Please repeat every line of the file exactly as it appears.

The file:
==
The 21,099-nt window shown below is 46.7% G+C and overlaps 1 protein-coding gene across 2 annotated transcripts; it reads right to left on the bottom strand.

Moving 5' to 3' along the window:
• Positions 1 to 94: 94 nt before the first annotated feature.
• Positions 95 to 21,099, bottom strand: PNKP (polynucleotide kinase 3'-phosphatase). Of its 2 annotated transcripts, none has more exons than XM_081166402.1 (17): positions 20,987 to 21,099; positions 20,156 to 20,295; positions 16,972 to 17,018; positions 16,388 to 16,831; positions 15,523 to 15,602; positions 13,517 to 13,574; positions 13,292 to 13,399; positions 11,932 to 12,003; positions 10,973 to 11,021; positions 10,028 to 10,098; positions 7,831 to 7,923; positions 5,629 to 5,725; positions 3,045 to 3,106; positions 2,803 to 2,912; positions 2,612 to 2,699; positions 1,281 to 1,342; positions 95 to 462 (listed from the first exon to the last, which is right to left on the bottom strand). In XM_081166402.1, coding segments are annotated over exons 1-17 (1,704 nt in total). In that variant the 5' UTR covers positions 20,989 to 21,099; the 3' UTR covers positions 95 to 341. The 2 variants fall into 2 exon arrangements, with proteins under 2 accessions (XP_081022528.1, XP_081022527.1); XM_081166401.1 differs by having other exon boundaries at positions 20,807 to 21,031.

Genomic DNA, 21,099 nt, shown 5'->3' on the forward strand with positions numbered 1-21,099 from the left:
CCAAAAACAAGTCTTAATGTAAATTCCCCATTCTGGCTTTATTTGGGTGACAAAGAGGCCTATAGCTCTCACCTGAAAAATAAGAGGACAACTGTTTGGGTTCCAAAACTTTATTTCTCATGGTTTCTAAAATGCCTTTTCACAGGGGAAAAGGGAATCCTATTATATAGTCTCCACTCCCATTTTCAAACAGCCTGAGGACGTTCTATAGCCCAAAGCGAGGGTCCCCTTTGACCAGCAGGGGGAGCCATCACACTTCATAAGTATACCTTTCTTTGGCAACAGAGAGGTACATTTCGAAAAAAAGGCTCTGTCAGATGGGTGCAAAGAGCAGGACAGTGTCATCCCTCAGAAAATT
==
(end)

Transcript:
The 21,099-nt window shown below is 46.7% G+C and overlaps 1 protein-coding gene across 2 annotated transcripts; it reads right to left on the bottom strand.

Moving 5' to 3' along the window:
• Positions 1 to 94: 94 nt before the first annotated feature.
• Positions 95 to 21,099, bottom strand: PNKP (polynucleotide kinase 3'-phosphatase). Of its 2 annotated transcripts, none has more exons than XM_081166402.1 (17): positions 20,987 to 21,099; positions 20,156 to 20,295; positions 16,972 to 17,018; positions 16,388 to 16,831; positions 15,523 to 15,602; positions 13,517 to 13,574; positions 13,292 to 13,399; positions 11,932 to 12,003; positions 10,973 to 11,021; positions 10,028 to 10,098; positions 7,831 to 7,923; positions 5,629 to 5,725; positions 3,045 to 3,106; positions 2,803 to 2,912; positions 2,612 to 2,699; positions 1,281 to 1,342; positions 95 to 462 (listed from the first exon to the last, which is right to left on the bottom strand). In XM_081166402.1, coding segments are annotated over exons 1-17 (1,704 nt in total). In that variant the 5' UTR covers positions 20,989 to 21,099; the 3' UTR covers positions 95 to 341. The 2 variants fall into 2 exon arrangements, with proteins under 2 accessions (XP_081022528.1, XP_081022527.1); XM_081166401.1 differs by having other exon boundaries at positions 20,807 to 21,031.

Genomic DNA, 21,099 nt, shown 5'->3' on the forward strand with positions numbered 1-21,099 from the left:
CCAAAAACAAGTCTTAATGTAAATTCCCCATTCTGGCTTTATTTGGGTGACAAAGAGGCCTATAGCTCTCACCTGAAAAATAAGAGGACAACTGTTTGGGTTCCAAAACTTTATTTCTCATGGTTTCTAAAATGCCTTTTCACAGGGGAAAAGGGAATCCTATTATATAGTCTCCACTCCCATTTTCAAACAGCCTGAGGACGTTCTATAGCCCAAAGCGAGGGTCCCCTTTGACCAGCAGGGGGAGCCATCACACTTCATAAGTATACCTTTCTTTGGCAACAGAGAGGTACATTTCGAAAAAAAGGCTCTGTCAGATGGGTGCAAAGAGCAGGACAGTGTCATCCCTCAGAAAATT